This issue of Agency Sales magazine looks at the role of reps in international commerce. And when we consider the fundamentals of the rep business model, we see that international commerce is a marketplace tailor-made for reps.
Just think for a minute about some of the major benefits reps bring to their principals: Local relationships, and knowledge about the local market and its business practices. For example, a principal in Chicago could never duplicate the relationships and knowledge a local Detroit-based rep has about his or her local market, even though the two cities are separated by only 300 miles, a five-hour drive, and a single time zone.
But that Chicago-based principal might try to service Detroit on a direct basis. And even though a Detroit-based rep could have penetrated the Detroit market more deeply and achieved greater success than the Chicago-based principal could do on a direct basis, that principal might scrape by and acquire enough business in Detroit to think he or she didn’t need a rep there.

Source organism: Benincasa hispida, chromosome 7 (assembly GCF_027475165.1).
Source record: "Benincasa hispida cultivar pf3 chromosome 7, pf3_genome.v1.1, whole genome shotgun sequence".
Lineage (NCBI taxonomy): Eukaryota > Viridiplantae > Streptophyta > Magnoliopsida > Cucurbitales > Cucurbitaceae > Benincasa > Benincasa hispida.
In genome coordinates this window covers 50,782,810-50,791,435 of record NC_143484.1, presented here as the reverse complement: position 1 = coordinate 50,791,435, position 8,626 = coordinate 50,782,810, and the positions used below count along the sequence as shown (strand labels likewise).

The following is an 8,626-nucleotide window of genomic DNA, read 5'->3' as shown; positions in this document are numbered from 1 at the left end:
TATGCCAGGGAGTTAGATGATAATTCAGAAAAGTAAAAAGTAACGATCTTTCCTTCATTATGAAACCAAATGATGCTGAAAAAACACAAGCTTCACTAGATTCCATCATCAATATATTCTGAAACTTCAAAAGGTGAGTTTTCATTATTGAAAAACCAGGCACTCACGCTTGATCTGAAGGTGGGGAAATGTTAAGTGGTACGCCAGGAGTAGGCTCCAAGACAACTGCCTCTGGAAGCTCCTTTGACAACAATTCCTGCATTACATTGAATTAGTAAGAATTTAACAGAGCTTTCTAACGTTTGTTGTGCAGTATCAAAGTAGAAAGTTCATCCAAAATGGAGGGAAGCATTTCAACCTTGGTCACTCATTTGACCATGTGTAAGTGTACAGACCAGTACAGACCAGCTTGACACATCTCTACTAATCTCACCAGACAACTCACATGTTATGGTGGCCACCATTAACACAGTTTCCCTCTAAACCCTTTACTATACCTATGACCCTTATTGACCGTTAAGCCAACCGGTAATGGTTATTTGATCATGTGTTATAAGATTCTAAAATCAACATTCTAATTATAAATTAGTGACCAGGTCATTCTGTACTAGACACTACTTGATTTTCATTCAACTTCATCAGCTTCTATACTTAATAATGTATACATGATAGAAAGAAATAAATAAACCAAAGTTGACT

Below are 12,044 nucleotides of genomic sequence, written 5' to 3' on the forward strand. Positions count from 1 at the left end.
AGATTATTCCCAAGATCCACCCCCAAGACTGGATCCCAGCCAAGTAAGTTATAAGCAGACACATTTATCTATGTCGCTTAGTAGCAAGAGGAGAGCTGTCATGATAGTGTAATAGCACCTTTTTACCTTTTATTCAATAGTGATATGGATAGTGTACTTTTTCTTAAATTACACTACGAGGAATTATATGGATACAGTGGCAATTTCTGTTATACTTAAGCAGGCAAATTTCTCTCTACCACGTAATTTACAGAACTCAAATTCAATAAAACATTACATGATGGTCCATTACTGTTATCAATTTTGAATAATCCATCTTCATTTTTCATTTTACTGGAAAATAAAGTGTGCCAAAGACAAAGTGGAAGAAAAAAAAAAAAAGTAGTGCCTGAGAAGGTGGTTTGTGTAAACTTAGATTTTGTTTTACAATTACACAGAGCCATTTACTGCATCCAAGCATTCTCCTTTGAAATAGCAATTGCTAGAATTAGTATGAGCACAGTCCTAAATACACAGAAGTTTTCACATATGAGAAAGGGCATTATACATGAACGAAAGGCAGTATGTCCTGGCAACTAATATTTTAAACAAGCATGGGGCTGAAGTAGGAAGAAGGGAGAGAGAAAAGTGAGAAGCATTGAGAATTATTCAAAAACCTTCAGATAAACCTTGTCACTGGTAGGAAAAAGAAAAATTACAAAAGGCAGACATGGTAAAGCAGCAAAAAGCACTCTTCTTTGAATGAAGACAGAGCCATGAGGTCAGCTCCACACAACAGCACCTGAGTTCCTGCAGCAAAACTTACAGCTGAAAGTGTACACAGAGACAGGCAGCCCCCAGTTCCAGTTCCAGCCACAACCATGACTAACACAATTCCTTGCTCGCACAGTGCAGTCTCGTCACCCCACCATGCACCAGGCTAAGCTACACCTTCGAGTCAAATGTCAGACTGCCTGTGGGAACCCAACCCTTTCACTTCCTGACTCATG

Now consider a principal in Germany who is separated from the Detroit market by 4,000 miles, seven time zones, an ocean, language, culture, and business practices. Or a principal in China who is separated from the Detroit market by 7,000 miles, 12 time zones, an even larger ocean, and even greater barriers in language, culture, and business practices.
So while a domestic principal may think that he or she is “close enough” to the customer to serve them without a local presence, international principals are less likely to labor under the misapprehension that they can serve far-distant customers unassisted.
Reps are uniquely positioned to provide the local presence, relationships, and market knowledge international principals need, and the farther the principal is located from the customer, the more likely the principal is to quickly recognize that the local rep is crucial to his or her success.
And while representing far-distant principals can create new challenges and risks reps don’t face when representing domestic principals, one benefit of representing international principals remains clear. International principals desperately need local reps to do what reps do best — provide local presence, share their knowledge of the subtleties of local commercial practices, and leverage local relationships to create mutually profitable partnerships.